Tending your time-series indices in Elasticsearch
Have time-series indices in Elasticsearch? This is the tool for you! See the new [Documentation Wiki](http://github.com/elasticsearch/curator/wiki)!
There are two branches for development - master and 0.6. Master branch is used to track all the changes for Elasticsearch 1.0 and beyond whereas 0.6 tracks Elasticsearch 0.90 and the corresponding elasticsearch-py version.
Releases with major version 1 (1.X.Y) are to be used with Elasticsearch 1.0 and later, 0.6 releases are meant to work with Elasticsearch 0.90.X.
Install using pip
pip install elasticsearch-curator
See curator –help for usage specifics.
The default values for the following are:
–host localhost –port 9200 -t (or –timeout) 30 -T (or –time-unit) days -p (or –prefix) logstash- -s (or –separator) .
If your values match these you do not need to include them. The value of prefix should be everything before the date string, i.e. –prefix .marvel- would match index .marvel-2014.05.27, and all other indices beginning with .marvel- (don’t forget the trailing hyphen!).
### [Documentation & Examples](http://github.com/elasticsearch/curator/wiki)
See the [Curator Wiki](http://github.com/elasticsearch/curator/wiki) on Github for more documentation
- alias - Add/Remove indices from existing aliases
- allocation - Add a ‘require’ tag to indices for routing allocation
- bloom - Disable bloom filter cache for expired indices
- close - Close indices
- delete - Delete indices
- optimize - Optimize (Lucene forceMerge) indices
- show - Show indices or snapshots
- snapshot - Snapshot indices to existing repository
### Timeouts With some operations (e.g. optimize and snapshot) the default behavior is to wait until the operation is complete before proceeding with the next step. Since these operations can take quite a long time it is advisable to set –timeout to a high value. If you do not specify, a default of 6 hours will be applied (21,600 seconds).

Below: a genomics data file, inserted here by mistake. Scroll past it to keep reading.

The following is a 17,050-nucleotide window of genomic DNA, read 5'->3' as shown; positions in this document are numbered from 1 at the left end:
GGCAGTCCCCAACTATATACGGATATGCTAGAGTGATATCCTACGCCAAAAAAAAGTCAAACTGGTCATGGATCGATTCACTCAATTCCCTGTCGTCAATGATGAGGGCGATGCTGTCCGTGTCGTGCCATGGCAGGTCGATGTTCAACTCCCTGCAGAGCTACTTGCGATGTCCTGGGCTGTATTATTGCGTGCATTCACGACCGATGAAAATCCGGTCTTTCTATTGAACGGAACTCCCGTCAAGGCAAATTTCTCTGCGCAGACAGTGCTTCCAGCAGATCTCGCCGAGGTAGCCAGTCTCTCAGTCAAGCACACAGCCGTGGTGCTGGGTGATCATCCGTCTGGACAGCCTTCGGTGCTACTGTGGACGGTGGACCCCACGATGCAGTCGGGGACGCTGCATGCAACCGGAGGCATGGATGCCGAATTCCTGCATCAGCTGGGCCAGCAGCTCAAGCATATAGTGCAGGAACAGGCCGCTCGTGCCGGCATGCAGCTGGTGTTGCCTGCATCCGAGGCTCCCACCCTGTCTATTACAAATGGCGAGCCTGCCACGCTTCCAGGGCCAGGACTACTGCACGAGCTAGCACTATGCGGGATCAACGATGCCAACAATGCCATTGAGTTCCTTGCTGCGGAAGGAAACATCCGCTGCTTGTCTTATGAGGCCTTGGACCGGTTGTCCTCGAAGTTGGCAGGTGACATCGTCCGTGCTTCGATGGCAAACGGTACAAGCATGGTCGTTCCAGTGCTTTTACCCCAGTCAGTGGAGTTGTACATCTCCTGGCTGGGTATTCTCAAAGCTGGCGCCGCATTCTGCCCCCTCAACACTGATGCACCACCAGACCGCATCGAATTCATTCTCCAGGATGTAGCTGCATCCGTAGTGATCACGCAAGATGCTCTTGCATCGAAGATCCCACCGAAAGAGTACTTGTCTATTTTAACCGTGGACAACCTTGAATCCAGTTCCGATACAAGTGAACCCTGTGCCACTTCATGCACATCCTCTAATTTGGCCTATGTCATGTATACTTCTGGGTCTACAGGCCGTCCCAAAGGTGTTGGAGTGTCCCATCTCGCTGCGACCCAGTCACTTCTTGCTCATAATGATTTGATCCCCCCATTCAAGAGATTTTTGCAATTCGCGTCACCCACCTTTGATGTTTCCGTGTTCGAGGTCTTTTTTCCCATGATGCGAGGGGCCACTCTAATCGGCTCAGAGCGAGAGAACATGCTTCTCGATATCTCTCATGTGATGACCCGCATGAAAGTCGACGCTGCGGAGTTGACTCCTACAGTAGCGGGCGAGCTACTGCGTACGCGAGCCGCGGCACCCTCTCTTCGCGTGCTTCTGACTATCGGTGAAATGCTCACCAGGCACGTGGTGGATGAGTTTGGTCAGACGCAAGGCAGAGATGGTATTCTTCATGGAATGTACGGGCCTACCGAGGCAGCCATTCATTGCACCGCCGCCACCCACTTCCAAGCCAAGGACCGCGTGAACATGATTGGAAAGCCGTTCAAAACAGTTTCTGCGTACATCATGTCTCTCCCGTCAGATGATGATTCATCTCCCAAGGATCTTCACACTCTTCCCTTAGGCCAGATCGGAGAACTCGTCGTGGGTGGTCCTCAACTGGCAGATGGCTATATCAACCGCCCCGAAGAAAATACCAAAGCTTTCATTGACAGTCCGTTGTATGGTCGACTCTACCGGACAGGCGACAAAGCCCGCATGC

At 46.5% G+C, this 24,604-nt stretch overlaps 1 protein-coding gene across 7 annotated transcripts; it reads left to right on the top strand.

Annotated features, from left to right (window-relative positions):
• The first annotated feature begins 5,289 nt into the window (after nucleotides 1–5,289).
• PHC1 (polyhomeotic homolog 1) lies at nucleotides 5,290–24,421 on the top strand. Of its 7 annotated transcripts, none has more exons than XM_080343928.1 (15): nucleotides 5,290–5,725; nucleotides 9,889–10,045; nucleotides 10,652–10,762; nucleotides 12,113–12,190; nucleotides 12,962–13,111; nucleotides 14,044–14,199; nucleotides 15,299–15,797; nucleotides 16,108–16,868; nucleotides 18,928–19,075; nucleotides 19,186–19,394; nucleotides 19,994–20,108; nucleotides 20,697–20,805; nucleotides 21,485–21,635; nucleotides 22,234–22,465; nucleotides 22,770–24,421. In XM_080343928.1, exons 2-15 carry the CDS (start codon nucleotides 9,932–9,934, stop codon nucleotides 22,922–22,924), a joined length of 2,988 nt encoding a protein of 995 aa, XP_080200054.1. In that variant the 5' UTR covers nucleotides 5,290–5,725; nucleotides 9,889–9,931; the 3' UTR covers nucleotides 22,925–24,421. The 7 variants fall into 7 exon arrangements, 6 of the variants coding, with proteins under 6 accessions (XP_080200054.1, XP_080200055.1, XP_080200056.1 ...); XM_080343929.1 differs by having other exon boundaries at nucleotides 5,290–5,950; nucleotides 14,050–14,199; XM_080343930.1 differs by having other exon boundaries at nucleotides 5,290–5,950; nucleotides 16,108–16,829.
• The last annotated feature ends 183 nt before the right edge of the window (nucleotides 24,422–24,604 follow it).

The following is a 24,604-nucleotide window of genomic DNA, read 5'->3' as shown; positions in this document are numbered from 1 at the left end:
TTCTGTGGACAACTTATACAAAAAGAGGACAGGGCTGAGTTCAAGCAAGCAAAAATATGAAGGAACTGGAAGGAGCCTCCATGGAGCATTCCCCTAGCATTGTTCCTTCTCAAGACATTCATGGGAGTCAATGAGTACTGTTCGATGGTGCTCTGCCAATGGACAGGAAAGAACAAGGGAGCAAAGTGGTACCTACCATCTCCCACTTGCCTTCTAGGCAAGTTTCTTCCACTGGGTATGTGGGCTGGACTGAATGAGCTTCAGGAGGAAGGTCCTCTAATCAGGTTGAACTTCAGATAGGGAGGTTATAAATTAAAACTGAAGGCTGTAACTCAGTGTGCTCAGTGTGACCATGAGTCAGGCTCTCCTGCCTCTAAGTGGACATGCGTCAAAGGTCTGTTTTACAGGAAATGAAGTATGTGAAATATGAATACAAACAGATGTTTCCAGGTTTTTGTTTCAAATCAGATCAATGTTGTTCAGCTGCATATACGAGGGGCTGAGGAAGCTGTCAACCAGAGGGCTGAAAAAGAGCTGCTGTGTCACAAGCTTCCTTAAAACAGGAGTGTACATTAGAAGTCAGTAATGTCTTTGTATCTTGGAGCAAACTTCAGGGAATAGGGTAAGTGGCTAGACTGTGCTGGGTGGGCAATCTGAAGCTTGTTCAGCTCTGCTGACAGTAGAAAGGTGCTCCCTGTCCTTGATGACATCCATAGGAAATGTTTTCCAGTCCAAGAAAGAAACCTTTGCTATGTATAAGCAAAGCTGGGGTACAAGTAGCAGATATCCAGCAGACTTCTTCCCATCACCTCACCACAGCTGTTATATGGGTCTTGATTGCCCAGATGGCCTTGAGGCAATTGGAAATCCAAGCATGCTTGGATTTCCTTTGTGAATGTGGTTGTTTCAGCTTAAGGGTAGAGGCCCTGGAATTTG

- fork the repo
- make changes in your fork
- run tests
- send a pull request!
### Running tests
To run the test suite just run python setup.py test
When changing code, contributing new code or fixing a bug please make sure you include tests in your PR (or mark it as without tests so that someone else can pick it up to add the tests). When fixing a bug please make sure the test actually tests the bug - it should fail without the code changes and pass after they’re applied (it can still be one commit of course).
The tests will try to connect to your local elasticsearch instance and run integration tests against it. This will delete all the data stored there! You can use the env variable TEST_ES_SERVER to point to a different instance (for example ‘otherhost:9203’).
The repository tests all expect to run on a single local node. These tests will fail if run against a cluster due to the unhappy mixup between unit tests and shared filesystems (total cleanup afterwards). It is possible, but you would have to manually replace /tmp/REPOSITORY_LOCATION with a path on your shared filesystem. This is defined in test_curator/integration/__init__.py
Curator was first called clearESindices.py  and was almost immediately renamed to logstash_index_cleaner.py . After a time it was migrated under the [logstash](https://github.com/elasticsearch/logstash) repository as expire_logs. Soon thereafter, Jordan Sissel was hired by Elasticsearch, as was the original author of this tool. It became Elasticsearch Curator after that and is now hosted at <https://github.com/elasticsearch/curator>